Dyson Pure Cool air purifier review: Peace of mind for $549

Dyson Pure Cool air purifier review: Peace of mind for $549

Curated via Twitter from FutureShift’s twitter account….

You’ll probably pay more than you’re comfortable with for the Dyson Pure Cool air purifier, but the effortless experience and peace of mind justify the cost.

I have a lot of smart home devices, but I’ve never had one quite as “fire and forget” as the Dyson Pure Cool air purifier.

The info gets 10x better when you fire up the Dyson Link app (iOS and Android), which serves as the central hub for the company’s smart products (although there are only two, the Pure Cool and the Eye robot vacuum).

I’ve lived with the Dyson Pure Cool for a few months now, and I can say that of all the connected gear in my house, it’s the device that’s frustrated me the least.

Generally, though, when I had the Pure Cool on, I kept it on Auto mode, which automatically picks the fan speed based on what the air quality is.

While nothing can guarantee good health, the Dyson Pure Cool at least gives you one less thing to worry about.

The main differences are the Pure Cool is taller, heavier to accommodate the filters and other tech in the base, and white in color.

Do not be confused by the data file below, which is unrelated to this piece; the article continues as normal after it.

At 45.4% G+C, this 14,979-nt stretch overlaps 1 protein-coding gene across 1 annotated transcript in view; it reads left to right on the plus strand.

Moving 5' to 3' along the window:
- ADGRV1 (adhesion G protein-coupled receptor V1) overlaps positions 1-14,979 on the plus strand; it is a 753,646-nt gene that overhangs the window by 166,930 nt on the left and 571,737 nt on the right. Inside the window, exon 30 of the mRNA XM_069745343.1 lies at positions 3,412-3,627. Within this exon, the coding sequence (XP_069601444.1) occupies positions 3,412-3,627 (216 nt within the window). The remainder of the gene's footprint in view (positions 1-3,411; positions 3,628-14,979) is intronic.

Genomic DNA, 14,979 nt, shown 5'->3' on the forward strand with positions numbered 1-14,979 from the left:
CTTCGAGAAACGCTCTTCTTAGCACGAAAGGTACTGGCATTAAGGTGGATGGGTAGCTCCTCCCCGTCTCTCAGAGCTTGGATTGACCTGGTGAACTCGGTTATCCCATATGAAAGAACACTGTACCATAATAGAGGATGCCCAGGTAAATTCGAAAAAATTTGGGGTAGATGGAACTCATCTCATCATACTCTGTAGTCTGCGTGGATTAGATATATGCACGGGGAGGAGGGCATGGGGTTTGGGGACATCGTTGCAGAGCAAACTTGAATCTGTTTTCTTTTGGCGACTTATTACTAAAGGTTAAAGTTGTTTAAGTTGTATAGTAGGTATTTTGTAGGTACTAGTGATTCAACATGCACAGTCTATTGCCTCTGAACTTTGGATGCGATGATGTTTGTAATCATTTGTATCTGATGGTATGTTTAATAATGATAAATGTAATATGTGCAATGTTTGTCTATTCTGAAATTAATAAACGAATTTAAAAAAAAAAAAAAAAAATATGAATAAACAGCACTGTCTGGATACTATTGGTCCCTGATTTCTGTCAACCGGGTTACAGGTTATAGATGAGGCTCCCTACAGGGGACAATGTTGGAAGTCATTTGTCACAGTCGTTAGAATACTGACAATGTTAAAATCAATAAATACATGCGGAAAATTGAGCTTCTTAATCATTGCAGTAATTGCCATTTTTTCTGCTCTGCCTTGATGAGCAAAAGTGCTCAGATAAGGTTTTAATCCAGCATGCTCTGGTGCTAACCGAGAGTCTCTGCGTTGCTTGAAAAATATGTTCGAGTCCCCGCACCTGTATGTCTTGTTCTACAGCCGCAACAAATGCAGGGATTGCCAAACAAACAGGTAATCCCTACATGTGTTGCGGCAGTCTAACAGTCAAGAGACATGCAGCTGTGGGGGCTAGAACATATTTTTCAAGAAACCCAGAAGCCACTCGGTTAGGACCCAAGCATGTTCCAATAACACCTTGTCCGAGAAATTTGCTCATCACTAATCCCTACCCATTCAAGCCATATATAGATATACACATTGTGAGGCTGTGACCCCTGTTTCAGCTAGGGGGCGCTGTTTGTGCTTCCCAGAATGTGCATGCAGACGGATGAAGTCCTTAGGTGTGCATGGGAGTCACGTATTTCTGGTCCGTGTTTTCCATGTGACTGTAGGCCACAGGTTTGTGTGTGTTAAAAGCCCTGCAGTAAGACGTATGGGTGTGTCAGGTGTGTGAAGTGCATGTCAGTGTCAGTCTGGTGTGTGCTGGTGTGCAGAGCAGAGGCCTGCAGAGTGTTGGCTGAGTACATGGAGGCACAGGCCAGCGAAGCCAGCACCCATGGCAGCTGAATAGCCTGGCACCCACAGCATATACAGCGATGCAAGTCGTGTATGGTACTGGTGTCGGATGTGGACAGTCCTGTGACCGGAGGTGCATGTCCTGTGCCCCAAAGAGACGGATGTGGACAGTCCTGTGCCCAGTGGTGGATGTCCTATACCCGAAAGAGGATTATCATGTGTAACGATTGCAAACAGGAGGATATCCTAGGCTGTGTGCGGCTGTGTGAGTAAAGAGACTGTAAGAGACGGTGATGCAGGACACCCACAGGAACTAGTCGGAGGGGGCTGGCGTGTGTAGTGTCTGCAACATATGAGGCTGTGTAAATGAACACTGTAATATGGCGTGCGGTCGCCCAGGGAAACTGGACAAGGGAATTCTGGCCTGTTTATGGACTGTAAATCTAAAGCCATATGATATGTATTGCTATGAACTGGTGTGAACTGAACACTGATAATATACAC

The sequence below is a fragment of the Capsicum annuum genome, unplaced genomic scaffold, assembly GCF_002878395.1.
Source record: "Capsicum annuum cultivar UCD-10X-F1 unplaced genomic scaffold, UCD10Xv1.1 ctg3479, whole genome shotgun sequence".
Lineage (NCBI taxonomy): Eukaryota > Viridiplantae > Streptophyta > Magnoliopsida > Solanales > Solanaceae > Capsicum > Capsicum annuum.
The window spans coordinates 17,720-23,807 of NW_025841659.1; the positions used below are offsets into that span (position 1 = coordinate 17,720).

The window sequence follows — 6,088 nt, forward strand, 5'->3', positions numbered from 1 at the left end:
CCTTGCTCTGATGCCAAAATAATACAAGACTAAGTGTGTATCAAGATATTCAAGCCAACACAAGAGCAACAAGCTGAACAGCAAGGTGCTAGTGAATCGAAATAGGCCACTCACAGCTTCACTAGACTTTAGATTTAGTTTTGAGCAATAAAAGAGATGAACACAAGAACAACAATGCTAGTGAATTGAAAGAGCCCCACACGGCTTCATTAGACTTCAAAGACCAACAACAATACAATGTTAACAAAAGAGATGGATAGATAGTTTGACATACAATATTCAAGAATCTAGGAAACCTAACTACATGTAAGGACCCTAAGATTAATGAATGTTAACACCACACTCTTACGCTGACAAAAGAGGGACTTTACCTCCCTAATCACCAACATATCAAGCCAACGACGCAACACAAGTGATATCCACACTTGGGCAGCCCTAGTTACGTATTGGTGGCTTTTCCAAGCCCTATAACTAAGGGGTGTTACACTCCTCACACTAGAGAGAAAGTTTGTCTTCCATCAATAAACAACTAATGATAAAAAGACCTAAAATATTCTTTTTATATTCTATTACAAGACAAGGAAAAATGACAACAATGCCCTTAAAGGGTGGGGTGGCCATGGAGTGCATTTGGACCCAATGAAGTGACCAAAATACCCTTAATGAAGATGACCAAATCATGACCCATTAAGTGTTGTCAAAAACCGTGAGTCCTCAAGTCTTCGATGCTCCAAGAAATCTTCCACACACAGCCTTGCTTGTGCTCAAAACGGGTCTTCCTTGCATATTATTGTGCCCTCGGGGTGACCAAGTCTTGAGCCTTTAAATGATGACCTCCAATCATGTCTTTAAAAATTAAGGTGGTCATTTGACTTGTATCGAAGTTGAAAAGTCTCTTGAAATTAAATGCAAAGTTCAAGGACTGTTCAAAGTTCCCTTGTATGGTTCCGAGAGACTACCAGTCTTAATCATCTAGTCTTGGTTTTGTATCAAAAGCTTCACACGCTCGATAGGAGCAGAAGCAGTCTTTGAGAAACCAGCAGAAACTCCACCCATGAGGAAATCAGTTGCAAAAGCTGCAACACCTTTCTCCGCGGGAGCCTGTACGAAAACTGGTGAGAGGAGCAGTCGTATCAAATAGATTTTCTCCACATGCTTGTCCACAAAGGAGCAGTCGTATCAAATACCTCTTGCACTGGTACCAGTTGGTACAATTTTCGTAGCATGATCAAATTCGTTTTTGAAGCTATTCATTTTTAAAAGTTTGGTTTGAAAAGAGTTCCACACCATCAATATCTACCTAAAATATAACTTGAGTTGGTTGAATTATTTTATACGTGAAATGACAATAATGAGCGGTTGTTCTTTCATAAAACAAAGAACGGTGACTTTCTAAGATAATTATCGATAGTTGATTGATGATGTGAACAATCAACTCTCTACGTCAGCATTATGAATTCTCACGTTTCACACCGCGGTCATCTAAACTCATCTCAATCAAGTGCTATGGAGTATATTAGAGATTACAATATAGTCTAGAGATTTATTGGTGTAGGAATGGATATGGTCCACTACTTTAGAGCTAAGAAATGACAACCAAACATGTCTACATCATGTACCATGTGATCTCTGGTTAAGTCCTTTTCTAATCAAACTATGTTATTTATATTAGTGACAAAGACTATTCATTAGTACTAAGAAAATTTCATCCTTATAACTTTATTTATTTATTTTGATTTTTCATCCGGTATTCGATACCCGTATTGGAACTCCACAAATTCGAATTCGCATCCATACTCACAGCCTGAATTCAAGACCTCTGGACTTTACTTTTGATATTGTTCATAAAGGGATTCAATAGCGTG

The current generation is an evolution of Dyson’s first-gen Pure Cool air purifier.

This is why Dyson turned the Pure Cool into one of the company’s only real “smart” devices.

Inside is all the filter, sensor, and smart tech, and there’s a small circular display that’s capable of showing an impressive amount of information — not just about the purifier operation, but also current and recent air quality.

Dyson says the filters should last you about a year, assuming the Pure Cool is operating about 12 hours a day.

What I really like is how the Dyson Pure Cool breaks down exactly what might be contaminating your air and how far it is from the ideal.

The hollow-tower shape is signature Dyson, but the choice of glossy white for the top shell is a departure from the company’s Hot and Cool fans, which lean toward bolder colors like purple and blue.

The worse the air, the higher on the graph you’ll be, and the harder the Pure Cool needs to work to get you back in the green.

The scheduler lets you break down the Pure Cool’s operation hour by hour, for every day of the week, if you want to.

Once I’d mastered these settings, the Pure Cool became the least needy of all my smart home gadgets.

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